I learned a great deal as a co-ed. For instance, eye-make-up applied with a heavy hand might produce more requests for “Coke-dates” than a girl could feasibly handle. Such a trampy demeanor was never sanctioned by my sorority which instead encouraged frosted, streaked Jackie Kennedy–esque bouffant coiffures OR long blonde hair straightened by actually ironing one’s tresses. Our signature “natural”, though a tad artificial, beauty regimen? Achieved through Max Factor Pan-Stick slime slathered from hairline down to and including the neck area and translucent pale pink lipstick slightly hovering upon pouty lips, and a discreet touch of mascara or even false eye-lashes? Yes. Allowed. The raccoon look, however, remained the hall-mark of that “other” competitive “band of sisters” whose suite bustled with energy/activity directly above ours on Monday evenings with secret hand-shakes and friendship circles and ritualistic candle-lit business meetings steered by a rudimentary knowledge of parliamentary procedure.
(A fashion side-note here: until Jane Fonda introduced “panty-hose”--as a young newly-wed in the popular late sixties’ film BAREFOOT IN THE PARK--we college girls wore garter belts to hold up our nylons. What a shame such a screwball comedy had not premiered earlier. Ironically, years before, Clark Gable removed his shirt during IT HAPPENED ONE NIGHT, and startled audiences gasped that he was t-shirtless and bare-chested causing retail sales of men’s under-shirts to plummet. Geesh, Jane, the convenience of panty hose might have caused far fewer incidences of tardiness to classes clear across campus? “Stockings” stock would have soared off the charts. Where were you when we babes needed you? Slacks, shorts, and jeans absolutely “verboten”, the exception involving Stagecraft Class consisting of scenery construction and heavy lifting. Ah, well. My gratitude to Nancy Sinatra, though, for precipitating white go-go boots accompanied by fish-net stockings. After parents simmered down, we “grown-up”co-eds continued to pursue our “ladies of the evening”/“these boots were made for walking” raunchy stylishness as we scuttled to our classes, some of us 70 miles from our hometowns. So there! Vogue Magazine alive and well within Muncie, Indiana, heart of the Mid-West.)
Sisterhood, certainly uplifting and generally jovial, often seemed conflicted. “Do this. Don’t do that.” Prior to initiation’s “flying up” rituals, at which time our delicately-billed pastel-hued pledge caps would be retired, we girls were indoctrinated into believing, for example, that true “ladies” never carried lit cigarettes while ambulatory. However, bring on the entire football team for fun, French-kisses, and frolic? (Oh, why not?) My appraisal may elicit darts and arrows zinging my direction. I apologize ahead of time to all who “organized” into sororities, fraternities…or teams? (Note to Judy Langohr Ebeling: Thank you for the loan of your beautiful diamond-and-pearl-studded sorority pin which I proudly wore until I purchased my own “scaled-down” version.) Here I go again, off the “beaten path”.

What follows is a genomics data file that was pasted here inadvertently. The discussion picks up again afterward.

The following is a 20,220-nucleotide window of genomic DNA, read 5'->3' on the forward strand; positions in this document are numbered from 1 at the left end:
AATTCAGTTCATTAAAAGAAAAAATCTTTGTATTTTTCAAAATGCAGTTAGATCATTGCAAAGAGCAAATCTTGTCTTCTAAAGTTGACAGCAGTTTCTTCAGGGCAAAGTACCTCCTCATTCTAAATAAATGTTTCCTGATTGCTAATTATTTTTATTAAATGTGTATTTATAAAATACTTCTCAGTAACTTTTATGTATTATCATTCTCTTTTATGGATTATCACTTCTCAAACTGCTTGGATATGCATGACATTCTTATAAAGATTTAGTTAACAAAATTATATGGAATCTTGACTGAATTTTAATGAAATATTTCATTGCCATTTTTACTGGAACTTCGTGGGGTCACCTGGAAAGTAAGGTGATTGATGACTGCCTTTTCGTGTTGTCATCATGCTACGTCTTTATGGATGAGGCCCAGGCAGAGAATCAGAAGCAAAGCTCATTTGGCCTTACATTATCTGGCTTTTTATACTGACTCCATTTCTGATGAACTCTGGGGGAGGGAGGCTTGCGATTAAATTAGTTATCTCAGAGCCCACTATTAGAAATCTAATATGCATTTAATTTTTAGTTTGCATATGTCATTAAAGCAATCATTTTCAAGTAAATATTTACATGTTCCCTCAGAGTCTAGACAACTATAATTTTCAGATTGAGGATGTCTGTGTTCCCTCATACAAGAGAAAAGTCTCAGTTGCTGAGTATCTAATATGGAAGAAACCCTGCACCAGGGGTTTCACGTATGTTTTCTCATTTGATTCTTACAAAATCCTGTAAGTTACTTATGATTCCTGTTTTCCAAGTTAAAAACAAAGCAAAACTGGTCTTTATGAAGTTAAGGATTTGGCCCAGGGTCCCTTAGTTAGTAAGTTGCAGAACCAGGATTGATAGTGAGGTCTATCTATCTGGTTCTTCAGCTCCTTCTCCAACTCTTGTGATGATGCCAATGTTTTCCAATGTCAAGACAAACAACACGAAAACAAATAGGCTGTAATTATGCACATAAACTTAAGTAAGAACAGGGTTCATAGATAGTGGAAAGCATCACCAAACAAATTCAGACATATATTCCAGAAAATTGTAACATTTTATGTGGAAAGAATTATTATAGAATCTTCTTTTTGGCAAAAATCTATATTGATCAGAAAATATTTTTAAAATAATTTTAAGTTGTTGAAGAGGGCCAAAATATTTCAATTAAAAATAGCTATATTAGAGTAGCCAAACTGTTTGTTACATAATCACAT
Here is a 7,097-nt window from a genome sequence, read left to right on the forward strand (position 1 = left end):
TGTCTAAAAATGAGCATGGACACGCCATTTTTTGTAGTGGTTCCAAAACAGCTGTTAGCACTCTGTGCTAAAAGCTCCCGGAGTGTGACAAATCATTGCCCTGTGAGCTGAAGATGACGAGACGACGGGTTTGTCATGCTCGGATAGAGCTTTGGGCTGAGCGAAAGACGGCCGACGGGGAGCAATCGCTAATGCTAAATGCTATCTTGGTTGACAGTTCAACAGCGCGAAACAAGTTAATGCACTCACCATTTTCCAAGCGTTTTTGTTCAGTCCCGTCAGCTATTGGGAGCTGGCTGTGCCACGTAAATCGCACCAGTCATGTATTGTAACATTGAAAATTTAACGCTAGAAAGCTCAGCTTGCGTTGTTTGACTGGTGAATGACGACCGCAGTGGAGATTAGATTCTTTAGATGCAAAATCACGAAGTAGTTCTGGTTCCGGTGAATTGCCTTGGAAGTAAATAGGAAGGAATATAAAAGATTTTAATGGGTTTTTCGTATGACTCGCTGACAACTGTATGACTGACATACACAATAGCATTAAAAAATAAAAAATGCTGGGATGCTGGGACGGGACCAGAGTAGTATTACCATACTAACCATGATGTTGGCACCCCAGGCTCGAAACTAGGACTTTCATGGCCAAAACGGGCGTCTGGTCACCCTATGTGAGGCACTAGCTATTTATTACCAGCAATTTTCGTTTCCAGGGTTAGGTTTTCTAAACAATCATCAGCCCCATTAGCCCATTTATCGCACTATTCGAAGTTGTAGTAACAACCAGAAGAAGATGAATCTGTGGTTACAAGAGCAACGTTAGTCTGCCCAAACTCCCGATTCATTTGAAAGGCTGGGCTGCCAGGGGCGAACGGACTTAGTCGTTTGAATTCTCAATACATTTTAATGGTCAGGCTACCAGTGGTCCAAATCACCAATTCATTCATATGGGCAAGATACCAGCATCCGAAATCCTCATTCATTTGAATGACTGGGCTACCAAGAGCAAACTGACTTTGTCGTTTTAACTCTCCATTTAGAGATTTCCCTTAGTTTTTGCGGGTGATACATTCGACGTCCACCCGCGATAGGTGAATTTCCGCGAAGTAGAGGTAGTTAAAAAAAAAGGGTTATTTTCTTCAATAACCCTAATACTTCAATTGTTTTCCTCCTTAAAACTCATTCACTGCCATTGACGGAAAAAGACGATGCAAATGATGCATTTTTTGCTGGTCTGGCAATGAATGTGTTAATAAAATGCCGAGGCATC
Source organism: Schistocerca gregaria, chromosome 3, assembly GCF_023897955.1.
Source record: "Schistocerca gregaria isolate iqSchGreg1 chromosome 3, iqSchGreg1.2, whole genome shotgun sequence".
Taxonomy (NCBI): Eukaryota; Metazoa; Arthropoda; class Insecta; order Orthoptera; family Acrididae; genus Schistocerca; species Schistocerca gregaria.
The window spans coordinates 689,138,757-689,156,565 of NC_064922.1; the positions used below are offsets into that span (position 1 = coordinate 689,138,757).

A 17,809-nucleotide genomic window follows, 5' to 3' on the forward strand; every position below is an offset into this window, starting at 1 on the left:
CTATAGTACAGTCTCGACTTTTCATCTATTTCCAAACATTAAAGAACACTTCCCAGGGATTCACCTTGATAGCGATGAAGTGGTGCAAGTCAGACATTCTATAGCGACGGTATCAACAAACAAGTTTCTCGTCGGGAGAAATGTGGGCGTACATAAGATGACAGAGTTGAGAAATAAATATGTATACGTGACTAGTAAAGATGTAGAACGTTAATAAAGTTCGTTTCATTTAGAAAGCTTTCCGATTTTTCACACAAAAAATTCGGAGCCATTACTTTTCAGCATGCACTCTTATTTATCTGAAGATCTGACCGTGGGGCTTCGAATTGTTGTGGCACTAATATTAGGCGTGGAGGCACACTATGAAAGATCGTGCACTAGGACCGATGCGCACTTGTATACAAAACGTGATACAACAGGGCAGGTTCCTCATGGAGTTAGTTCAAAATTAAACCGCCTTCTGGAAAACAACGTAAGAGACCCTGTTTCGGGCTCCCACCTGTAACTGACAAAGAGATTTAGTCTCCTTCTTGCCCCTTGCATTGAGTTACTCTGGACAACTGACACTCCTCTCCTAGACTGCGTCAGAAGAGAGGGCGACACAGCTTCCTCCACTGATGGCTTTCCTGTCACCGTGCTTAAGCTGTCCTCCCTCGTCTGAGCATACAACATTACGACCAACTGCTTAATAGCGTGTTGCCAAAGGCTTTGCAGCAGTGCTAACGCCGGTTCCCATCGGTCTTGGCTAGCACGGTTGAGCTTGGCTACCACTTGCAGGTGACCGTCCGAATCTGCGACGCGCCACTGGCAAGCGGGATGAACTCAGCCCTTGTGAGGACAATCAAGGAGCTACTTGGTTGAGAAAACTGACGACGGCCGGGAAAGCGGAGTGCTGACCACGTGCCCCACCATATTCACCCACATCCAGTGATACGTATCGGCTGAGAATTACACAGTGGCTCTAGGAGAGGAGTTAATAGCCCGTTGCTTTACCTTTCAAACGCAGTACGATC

My heart, though, beat most strongly for the professorial aspect central to the “halls of ivy”. Fantasy romances numbered about seven, focusing upon English Profs mainly. Blends of tweed jackets, pipes, genius mastery of British and American literature and also classical plays throughout the ages as well as Radio and Television Sciences—a killer combination obvious in the good Doctors MacGibbon and Powell and Bloom and Strother and Shepherd, etc. This fascination with “thinkers” has never died, even though my first campus love, who provoked tremendous angst in my parents, hailed from Massapequa , New York and played rough and tumble soccer while boasting a hot-blooded Italian heritage. I matriculated as an over-protected somewhat sequestered, cloistered nun/monk and graduated having progressed from lavaliered to pinned to engaged. My brother-in-law referred to “freshman” Susie initially as the “Lavoris Kid” who gargled after every date but who eventually discovered that “bussing” qualified as a great hobby within the short time-span of four years.
Two quotes which I evoked as an under-graduate have served me well these many decades since: Dean of Female Students, Miss Martha Wickham, soothed my troubled concerns while I served as Pan-Hellenic President, over-seeing all twelve sororities, with some amazing advice “to learn to live outside one’s self.” Easier said than done! An accidental compliment emanated from my officiously rigid sorority pledge trainer when I reported for a group photograph wearing the incorrect (uniform) blouse color: “Ah, Duncan…always the individual!” My claim to fame--or infamy-- intact!